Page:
Sonora Man Charged with Leading Criminal Enterprise
DEC 18 -- TUCSON – Three men have been arrested pursuant to a federal indictment that accuses them of leading an extensive criminal enterprise that smuggled tons of marijuana into the United States.
In November, a federal grand jury in Tucson returned a sealed three count indictment against Carlos Molinares-Nunez, aka “Caliche” and two other men. The indictment charges Molinares-Nunez with Continuing Criminal Enterprise. Molinares-Nunez and two other defendants - LuisAlfonso Carillo-Landavazo, aka “Penche” and Luis Carlos Quijada-Soto, aka “Cartero” - were also charged with Conspiracy to Possess with Intent to Distribute Marijuana.
U.S. Attorney for the District of Arizona Paul K. Charlton stated: “Molinares-Nunez are suspected of leading an extensive drug trafficking organization that moved narcotics across the border into American communities. I am grateful to the continuing coordinated efforts of federal and local law enforcement agencies, who are dedicated to dismantling such ongoing criminal enterprises.”
The indictment was the result of a three year investigation into the Molinares-Nunez Drug Trafficking Organization (MDTO) by the U.S. Drug Enforcement Administration (DEA), U.S. Immigration and Customs Enforcement (ICE), the Federal Bureau of Investigation (FBI) and the Bisbee Police Department. “Operation Vanquish” resulted in the seizure of thousands of pounds of marijuana attributable to MDTO.
“Today, we have taken another important step in our fight against drug trafficking,” said DEA Special Agent in Charge Timothy J. Landrum. “‘Operation Vanquish’ identified and dismantled a violent criminal enterprise responsible for smuggling and distributing multi-ton loads of marijuana into Southern Arizona.”
“ICE is committed to working closely with our law enforcement partners at all levels to combat the scourge of drug smuggling,” said Phoenix ICE Special Agent in Charge Alonzo Peña. “This sophisticated illegal operation underscores the importance of addressing border security comprehensively. We must look not only at the borders themselves, but also at our nation's interior, and at the modes and methods used by criminals who attempt to harm our communities.”
FBI Phoenix Division Special Agent in Charge John E. Lewis stated, “The frequency of assaults along the border and specifically against Border Patrol agents is to some extent driven by violent drug organizations protecting their shipments. The FBI is privileged to work alongside its long-time partners DEA and ICE in such investigations and appreciates the opportunity to work with these agencies in dismantling this significant drug trafficking organization.”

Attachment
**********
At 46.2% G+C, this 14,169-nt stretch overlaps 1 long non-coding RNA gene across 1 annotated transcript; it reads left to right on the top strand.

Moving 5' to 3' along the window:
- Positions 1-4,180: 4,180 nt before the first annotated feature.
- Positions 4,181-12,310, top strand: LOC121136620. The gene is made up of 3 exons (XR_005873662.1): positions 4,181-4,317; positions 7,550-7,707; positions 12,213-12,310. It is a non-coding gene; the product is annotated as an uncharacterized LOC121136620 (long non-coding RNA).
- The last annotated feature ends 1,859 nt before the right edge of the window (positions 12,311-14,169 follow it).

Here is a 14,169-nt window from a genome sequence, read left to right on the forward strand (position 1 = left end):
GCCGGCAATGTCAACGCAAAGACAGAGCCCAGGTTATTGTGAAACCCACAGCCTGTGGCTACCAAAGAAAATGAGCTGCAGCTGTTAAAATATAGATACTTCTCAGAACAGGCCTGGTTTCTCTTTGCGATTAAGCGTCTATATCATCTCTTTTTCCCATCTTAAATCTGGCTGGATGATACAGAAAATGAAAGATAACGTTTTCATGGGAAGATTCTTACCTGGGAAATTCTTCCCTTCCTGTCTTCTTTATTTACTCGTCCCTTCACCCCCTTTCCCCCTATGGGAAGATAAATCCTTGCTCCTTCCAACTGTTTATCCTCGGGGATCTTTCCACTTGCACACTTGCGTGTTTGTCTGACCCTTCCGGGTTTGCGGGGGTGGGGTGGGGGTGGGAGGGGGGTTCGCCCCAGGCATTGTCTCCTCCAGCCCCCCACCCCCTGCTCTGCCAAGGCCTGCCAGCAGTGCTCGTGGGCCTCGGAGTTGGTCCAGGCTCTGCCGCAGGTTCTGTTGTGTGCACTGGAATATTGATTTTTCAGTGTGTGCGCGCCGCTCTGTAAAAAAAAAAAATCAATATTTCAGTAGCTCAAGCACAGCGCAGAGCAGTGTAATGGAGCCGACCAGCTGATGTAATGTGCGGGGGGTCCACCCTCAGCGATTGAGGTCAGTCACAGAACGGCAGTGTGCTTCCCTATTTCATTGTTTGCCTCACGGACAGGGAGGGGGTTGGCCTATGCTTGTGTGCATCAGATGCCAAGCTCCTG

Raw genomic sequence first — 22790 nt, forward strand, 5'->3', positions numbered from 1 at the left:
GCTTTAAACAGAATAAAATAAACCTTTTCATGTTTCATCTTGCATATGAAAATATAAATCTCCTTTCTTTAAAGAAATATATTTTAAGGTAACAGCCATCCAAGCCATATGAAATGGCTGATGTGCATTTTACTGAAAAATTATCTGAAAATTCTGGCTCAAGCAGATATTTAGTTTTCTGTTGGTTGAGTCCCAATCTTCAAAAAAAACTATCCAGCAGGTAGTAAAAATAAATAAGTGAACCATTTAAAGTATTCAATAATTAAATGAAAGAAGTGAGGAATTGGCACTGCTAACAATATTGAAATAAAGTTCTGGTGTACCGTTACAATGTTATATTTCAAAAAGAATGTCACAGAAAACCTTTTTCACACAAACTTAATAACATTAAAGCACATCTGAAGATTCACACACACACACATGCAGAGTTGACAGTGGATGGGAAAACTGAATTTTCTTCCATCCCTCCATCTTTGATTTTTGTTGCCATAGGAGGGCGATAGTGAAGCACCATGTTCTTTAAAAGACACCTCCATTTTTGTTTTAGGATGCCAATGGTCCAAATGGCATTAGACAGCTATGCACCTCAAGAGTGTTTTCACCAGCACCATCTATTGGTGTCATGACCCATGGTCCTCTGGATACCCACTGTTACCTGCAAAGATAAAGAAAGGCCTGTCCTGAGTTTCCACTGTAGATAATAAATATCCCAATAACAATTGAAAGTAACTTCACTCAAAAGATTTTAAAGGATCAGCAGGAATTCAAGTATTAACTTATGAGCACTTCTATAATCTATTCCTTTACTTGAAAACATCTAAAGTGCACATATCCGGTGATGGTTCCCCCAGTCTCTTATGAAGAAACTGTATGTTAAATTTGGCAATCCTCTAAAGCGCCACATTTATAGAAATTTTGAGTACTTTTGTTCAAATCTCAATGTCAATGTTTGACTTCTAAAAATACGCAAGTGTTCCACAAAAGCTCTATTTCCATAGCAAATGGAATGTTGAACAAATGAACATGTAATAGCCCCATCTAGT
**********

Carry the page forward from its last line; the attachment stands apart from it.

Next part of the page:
“We are pleased to have been involved in this investigation from its inception through the end,” said Chief James Elkins, Bisbee Police Department. “We feel that the end results are a positive impact for Bisbee as well as the surrounding communities. We feel that the thousands of man hours spent was well worth it to make our Community safer and to make a significant impact in the illicit drug trade.”
Molinares-Nunez was arrested in Tucson on December 9, 2006, following extensive surveillance. The second defendant named in the indictment - Luis Alfonso Carillo-Landavazo, aka “Penche,” is believed to be an upper-level manager for the MDTO. He was arrested in Phoenix on December 11, 2006. Luis Carlos Quijada-Soto, aka “Cartero,” a Mexican citizen and the third individual named in the indictment, was arrested on December 11, 2006, at the Douglas Port of Entry.
At a detention hearing held December 14th in Tucson, U.S. Magistrate Bernardo Velasco ordered Carillo-Landavazo and Quijada-Soto remain detained. A detention hearing for Molinares- Nunez is set for December 20th at 10:30 a.m.
A conviction for Continuing Criminal Enterprise carries a maximum penalty of life in prison, a $2,000,000 fine or both. A conviction for Conspiracy to Possess with Intent to Distribute 1,000 kilograms or more of Marijuana carries a maximum sentence of life in prison. In determining an actual sentence, the judge will consult the U.S. Sentencing Guidelines, which provide appropriate sentencing ranges. The judge, however, is not bound by those guidelines in determining a sentence.
An indictment is simply the method by which a person is charged with criminal activity and raises no inference of guilt. An individual is presumed innocent until competent evidence is presented to a jury that establishes guilt beyond a reasonable doubt.
The prosecution is being handled by Bradley Giles, Assistant U.S. Attorney, District of Arizona, Tucson.